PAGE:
Both sides of the political aisle agree: Dependence on foreign oil has become a dangerous game. They say energy independence is a must, but the best way to get there remains a big question.
There has been much speculation about the effects offshore oil drilling will have on our economy and our environment. Will drilling off the U.S. coastline lower prices at the pump in the immediate future?
What will the environmental impact be? Join a panel of experts to discuss both the short-term and long-term advantages and disadvantages of offshore oil drilling- The Commonwealth Club of California
Michael Brune is the executive director of Rainforest Action Network (RAN) and a founding board member of Oil Change International, an organization dedicated to dissolving the political barriers to a clean energy transition.
At age 26, Brune joined RAN to direct its campaign to convince Home Depot to stop selling wood from endangered forests. After a year of creative protests, celebrity activism, and shareholder advocacy, Home Depot agreed. Time magazine called it the top environmental story of 1999, and the announcement led to the protection of 5 million acres in British Columbia's Great Bear Rainforest.
Kerry Curtis is a professor emeritus at Golden Gate University and a member of the board of the Commonwealth Club of California.
Randall B. Luthi was appointed Director of the Minerals Management Service on July 23, 2007.
Luthi, a former speaker of the Wyoming State House of Representatives, is a rancher and attorney in private practice from Freedom, Wyoming. He previously served in the Department of the Interior and at the National Oceanic and Atmospheric Administration (NOAA).
Peter Schwartz is co-founder and chairman of Global Business Network (GBN), a unique membership organization and worldwide network of strategists, business executives, scientists, and artists based in Emeryville, California.
Established in 1988, GBN specializes in corporate scenario planning and research on the future of the business environment. From 1982 to 1986, Schwartz headed scenario planning for the Royal Dutch/ Shell Group of Companies in London. His team conducted comprehensive analyses of the global business and political environment and worked with senior management to create successful strategies.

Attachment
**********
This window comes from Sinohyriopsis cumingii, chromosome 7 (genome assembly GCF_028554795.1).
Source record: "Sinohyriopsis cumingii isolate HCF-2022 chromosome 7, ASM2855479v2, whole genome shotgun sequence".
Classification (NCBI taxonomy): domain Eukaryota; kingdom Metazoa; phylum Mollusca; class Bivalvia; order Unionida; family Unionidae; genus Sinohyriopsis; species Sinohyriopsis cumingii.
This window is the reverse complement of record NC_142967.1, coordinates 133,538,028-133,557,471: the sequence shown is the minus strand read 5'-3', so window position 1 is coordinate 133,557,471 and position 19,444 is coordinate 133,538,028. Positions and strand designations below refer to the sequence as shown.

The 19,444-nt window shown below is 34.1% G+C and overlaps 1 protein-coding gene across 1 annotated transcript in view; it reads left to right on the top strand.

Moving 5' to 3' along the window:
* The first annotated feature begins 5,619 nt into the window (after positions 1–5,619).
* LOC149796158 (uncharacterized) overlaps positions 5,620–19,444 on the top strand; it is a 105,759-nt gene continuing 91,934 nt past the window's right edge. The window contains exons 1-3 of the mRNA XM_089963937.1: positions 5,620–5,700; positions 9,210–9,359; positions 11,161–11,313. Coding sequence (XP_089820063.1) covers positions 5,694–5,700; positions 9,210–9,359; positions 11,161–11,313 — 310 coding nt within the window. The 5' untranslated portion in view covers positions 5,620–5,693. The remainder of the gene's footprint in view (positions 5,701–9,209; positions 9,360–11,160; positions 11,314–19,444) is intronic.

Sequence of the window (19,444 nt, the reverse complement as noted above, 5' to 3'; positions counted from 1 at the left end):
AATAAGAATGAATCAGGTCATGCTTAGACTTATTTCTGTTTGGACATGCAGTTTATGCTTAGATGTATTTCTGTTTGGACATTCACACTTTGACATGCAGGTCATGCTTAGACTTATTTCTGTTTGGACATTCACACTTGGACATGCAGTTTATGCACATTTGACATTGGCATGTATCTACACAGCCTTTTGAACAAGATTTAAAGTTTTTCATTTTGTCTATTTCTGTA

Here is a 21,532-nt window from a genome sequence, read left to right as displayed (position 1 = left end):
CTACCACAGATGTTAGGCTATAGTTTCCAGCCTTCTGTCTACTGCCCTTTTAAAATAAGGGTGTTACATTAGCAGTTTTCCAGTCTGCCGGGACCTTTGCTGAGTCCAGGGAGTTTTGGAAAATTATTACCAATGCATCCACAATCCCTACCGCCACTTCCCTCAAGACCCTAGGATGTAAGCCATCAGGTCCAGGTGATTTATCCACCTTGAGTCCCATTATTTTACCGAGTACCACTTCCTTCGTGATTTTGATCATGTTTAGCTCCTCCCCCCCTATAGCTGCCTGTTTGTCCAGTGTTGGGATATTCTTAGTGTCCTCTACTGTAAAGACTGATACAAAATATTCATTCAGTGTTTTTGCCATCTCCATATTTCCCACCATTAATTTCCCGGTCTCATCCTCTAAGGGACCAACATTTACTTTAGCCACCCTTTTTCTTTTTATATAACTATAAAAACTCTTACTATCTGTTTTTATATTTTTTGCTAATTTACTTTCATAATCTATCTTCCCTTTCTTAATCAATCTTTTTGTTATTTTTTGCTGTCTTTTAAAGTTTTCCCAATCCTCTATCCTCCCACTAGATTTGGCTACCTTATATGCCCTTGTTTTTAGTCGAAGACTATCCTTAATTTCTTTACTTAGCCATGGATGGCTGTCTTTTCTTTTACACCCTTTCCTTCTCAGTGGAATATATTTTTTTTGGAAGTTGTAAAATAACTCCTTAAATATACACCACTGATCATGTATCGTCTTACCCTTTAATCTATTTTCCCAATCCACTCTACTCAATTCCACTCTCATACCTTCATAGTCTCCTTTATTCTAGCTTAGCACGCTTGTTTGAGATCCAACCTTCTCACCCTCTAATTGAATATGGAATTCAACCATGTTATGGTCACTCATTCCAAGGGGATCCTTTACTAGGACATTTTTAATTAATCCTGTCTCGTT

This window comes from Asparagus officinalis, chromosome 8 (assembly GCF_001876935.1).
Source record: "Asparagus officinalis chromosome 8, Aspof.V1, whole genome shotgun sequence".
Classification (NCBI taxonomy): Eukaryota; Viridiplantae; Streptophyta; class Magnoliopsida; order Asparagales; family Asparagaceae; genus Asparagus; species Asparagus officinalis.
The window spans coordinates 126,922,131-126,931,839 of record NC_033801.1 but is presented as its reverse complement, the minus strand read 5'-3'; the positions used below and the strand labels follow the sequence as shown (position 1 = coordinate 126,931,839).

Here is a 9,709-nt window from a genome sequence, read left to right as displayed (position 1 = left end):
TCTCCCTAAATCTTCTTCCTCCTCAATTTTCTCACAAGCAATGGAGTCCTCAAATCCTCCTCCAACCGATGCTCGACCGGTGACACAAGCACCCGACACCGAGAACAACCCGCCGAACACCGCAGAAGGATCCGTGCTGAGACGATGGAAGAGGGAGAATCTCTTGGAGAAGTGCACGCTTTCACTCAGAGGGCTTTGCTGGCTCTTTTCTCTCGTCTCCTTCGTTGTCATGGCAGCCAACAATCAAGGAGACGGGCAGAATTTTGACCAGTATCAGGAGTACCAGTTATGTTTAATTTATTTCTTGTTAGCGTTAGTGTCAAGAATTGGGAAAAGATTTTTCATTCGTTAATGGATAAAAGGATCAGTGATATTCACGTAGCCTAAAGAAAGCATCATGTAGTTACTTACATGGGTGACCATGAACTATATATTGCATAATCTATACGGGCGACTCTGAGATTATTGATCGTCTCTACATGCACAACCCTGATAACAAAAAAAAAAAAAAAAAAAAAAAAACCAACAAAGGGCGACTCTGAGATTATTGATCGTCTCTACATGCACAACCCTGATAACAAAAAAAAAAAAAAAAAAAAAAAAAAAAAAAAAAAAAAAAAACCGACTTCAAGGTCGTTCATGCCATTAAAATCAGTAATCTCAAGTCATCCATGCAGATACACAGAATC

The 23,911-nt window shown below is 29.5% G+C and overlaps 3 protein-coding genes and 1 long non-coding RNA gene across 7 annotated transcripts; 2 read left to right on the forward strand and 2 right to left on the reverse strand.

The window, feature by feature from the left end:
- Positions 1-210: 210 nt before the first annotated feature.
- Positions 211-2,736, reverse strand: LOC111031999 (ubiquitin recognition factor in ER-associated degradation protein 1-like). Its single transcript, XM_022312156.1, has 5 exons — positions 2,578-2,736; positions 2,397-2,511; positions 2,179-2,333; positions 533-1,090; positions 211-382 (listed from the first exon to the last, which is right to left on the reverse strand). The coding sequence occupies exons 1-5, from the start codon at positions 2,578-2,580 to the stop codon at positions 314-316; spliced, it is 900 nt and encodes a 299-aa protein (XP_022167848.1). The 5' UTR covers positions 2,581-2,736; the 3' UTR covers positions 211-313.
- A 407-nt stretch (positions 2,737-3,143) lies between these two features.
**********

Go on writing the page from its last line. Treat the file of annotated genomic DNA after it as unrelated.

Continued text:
Before joining Royal Dutch/ Shell, Schwartz directed the Strategic Environment Center at SRI International. The Center researched the business milieu, lifestyles, and consumer values, and conducted scenario planning for corporate and government clients.
Schwartz is the co-author of both The Long Boom, and When Good Companies Do Bad Things: Responsibility and Risk in an Age of Globalization. Schwartz is also the author of The Art of the Long View: Planning for the Future in an Uncertain World. This seminal publication on scenario planning has been translated into Dutch, Portuguese, and Chinese.
Schwartz also co-authored Seven Tomorrows: Toward a Voluntary History with James Ogilvy and Paul Hawken in 1982, and The Emergent Paradigm: Changing Patterns of Thought and Belie with James Ogilvy in 1979. He has published and lectured widely and served as a script consultant on the films War Games and Sneakers. Schwartz received a BS in aeronautical engineering and astronautics from Rensselaer Polytechnic Institute.
Joe Sparano is the president of the Western States Petroleum Association. He previously worked for Tesoro Petroleum and Pacific Refining Company.